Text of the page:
Replete with gorgeous illustrations that accompany each of its chapters, the book is a thing of beauty. It is both engaging and informative. The knowledge it provides is easy to read and comprehend. Expect a beginner’s guide about the various Hindu Gods and Goddesses.
The poet approaches us vividly presenting some catching-images and those images draw our attention. The words and phrases used in the above poems: the churned-out-wet-face, the skeleton of cloud, the brink of death, promise-bound, the grave wreckage, to hide yourself from the recurring ruins madness, etc.
In Service of the Republic offers many tips for getting the policymaking process right. The highlight of the book is that it appeals to the layman as much as it appeals to the seasoned administrator. The use of jargon is minimal and things are explained in a simple manner.
Webbing the Webseries Web is a book that touches upon crucial aspects of content planning and execution of a web series. It is a book that offers both practical tips and personal insights on the subject. But in a more informal and candid fashion.
Tiffin: Memories and Recipes of Indian Vegetarian Food is part memoir (anecdotal) and part recipes; where the memories section far exceeds the recipes one. Expect a book that is a little lengthy and heavy on anecdotes. Expect a book that familiarizes one with the delights of South Indian vegetarian ‘tiffin’.
Party Girls: Nothing is Taboo is a mediocre read that sheds some necessary light on the fast growing business of lust and carnal pleasure, where girls sell their bodies to maintain a luxurious lifestyle that they otherwise can’t afford.
More often than not books give us life lessons that prove to be way more effective than classroom sessions. This is especially true in the case of memoirs and biographies. Hamari Gyano is one such book that gives us helpful insights into the world of law and order and how it is designed to reap lucrative dividends from the very people that it is meant to protect.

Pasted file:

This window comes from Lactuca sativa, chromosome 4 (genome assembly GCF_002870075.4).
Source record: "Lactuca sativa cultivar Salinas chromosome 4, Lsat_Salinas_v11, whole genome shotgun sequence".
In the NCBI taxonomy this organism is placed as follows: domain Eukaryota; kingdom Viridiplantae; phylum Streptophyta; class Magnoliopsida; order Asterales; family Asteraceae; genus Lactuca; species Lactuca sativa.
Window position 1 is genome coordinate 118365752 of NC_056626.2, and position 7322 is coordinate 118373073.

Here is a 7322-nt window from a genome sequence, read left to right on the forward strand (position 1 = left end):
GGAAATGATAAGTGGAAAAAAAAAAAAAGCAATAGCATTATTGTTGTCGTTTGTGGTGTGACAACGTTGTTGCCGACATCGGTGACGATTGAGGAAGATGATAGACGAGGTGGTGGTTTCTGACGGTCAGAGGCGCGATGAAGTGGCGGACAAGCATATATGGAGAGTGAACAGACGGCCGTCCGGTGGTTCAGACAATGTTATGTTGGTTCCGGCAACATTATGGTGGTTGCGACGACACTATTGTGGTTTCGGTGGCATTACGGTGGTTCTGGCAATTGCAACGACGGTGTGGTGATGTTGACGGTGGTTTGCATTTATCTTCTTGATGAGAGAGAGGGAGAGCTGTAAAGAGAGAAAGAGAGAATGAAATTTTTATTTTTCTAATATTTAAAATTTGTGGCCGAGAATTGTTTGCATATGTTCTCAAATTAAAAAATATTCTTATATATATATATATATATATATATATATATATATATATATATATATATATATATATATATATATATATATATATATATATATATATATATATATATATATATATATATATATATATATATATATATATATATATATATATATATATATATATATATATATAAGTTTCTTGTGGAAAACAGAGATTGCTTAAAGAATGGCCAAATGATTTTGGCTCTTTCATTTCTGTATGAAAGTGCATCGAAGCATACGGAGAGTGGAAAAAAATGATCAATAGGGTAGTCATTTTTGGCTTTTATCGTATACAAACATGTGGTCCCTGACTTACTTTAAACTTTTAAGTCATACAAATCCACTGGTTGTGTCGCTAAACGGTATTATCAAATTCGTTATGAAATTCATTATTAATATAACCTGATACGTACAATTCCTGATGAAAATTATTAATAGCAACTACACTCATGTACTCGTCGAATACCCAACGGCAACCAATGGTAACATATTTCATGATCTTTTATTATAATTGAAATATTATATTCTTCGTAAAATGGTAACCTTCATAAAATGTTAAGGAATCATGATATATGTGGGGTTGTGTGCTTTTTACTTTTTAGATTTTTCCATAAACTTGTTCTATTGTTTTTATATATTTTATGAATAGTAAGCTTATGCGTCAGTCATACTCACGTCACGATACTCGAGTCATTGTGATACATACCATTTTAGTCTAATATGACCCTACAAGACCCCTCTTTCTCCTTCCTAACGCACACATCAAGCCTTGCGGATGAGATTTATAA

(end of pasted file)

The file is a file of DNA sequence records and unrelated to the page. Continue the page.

North Korea’s Hidden Revolution is a book that showcases a much less dramatic and neutral side of North Korea. It tells us a tale not of a pseudo-dystopian regime but that of a nation yearning for change. At the same time, it brings to us honest and sincere voices from the other side of the border.
Issa Rae has a take on almost everything under the sun and her takes are not just unusual but also quite comical. While, the book isn’t the laughing-out-loud variety, there is surely some good old (often self-deprecating) humour in those two hundred odd pages.
Anuj Tikku’s Yes Sir I Killed My Dad is the brutally honest story of Anuj’s rise and fall in Bollywood, his struggles and his successes, his achievements and his mistakes and finally his involuntary involvement in a murder mystery that shocked the entire nation.
Ravi Kumar’s Kaagaz Ke Mahal is a book that speaks to your heart. With its soulful shayaris (शायरी) and witty shers (शेर), the book manages to impress the reader in no time.
The shayaris oscillate between contrasting themes of love and betrayal, hope and dismay, regret and gratitude.